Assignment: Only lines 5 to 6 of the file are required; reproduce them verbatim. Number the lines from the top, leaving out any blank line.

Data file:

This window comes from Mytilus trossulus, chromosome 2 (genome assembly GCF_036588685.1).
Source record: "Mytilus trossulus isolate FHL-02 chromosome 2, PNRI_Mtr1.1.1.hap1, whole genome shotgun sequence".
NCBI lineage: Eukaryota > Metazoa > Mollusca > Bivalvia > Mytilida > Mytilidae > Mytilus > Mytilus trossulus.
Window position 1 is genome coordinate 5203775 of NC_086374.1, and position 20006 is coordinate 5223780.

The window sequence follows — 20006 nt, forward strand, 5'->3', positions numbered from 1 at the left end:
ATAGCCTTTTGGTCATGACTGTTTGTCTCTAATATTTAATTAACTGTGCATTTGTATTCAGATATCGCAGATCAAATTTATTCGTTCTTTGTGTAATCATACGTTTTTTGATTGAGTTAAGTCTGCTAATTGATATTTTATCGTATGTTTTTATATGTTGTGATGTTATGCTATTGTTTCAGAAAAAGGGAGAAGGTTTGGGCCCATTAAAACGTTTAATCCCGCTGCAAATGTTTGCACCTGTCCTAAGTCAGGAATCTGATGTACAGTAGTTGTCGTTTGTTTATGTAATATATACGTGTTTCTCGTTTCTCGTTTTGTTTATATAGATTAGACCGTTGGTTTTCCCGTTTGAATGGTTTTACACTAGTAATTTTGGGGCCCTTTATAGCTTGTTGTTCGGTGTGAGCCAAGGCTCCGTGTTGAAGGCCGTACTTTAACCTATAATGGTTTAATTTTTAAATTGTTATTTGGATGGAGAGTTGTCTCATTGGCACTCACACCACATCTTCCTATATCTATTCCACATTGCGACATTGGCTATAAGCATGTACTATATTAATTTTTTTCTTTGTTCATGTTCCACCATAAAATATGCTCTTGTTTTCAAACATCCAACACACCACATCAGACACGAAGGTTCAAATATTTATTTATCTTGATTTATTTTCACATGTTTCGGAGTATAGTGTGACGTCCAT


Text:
The window sequence follows — 20006 nt, forward strand, 5'->3', positions numbered from 1 at the left end:
ATAGCCTTTTGGTCATGACTGTTTGTCTCTAATATTTAATTAACTGTGCATTTGTATTCAGATATCGCAGATCAAATTTATTCGTTCTTTGTGTAATCATACGTTTTTTGATTGAGTTAAGTCTGCTAATTGATATTTTATCGTATGTTTTTATATGTTGTGATGTTATGCTATTGTTTCAGAAAAAGGGAGAAGGTTTGGGCCCATTAAAACGTTTAATCCCGCTGCAAATGTTTGCACCTGTCCTAAGTCAGGAATCTGATGTACAGTAGTTGTCGTTTGTTTATGTAATATATACGTGTTTCTCGTTTCTCGTTTTGTTTATATAGATTAGACCGTTGGTTTTCCCGTTTGAATGGTTTTACACTAGTAATTTTGGGGCCCTTTATAGCTTGTTGTTCGGTGTGAGCCAAGGCTCCGTGTTGAAGGCCGTACTTTAACCTATAATGGTTTAATTTTTAAATTGTTATTTGGATGGAGAGTTGTCTCATTGGCACTCACACCACATCTTCCTATATCTATTCCACATTGCGACATTGGCTATAAGCATGTACTATATTAATTTTTTTCTTTGTTCATGTTCCACCATAAAATATGCTCTTGTTTTCAAACATCCAACACACCACATCAGACACGAAGGTTCAAATATTTATTTATCTTGATTTATTTTCACATGTTTCGGAGTATAGTGTGACGTCCAT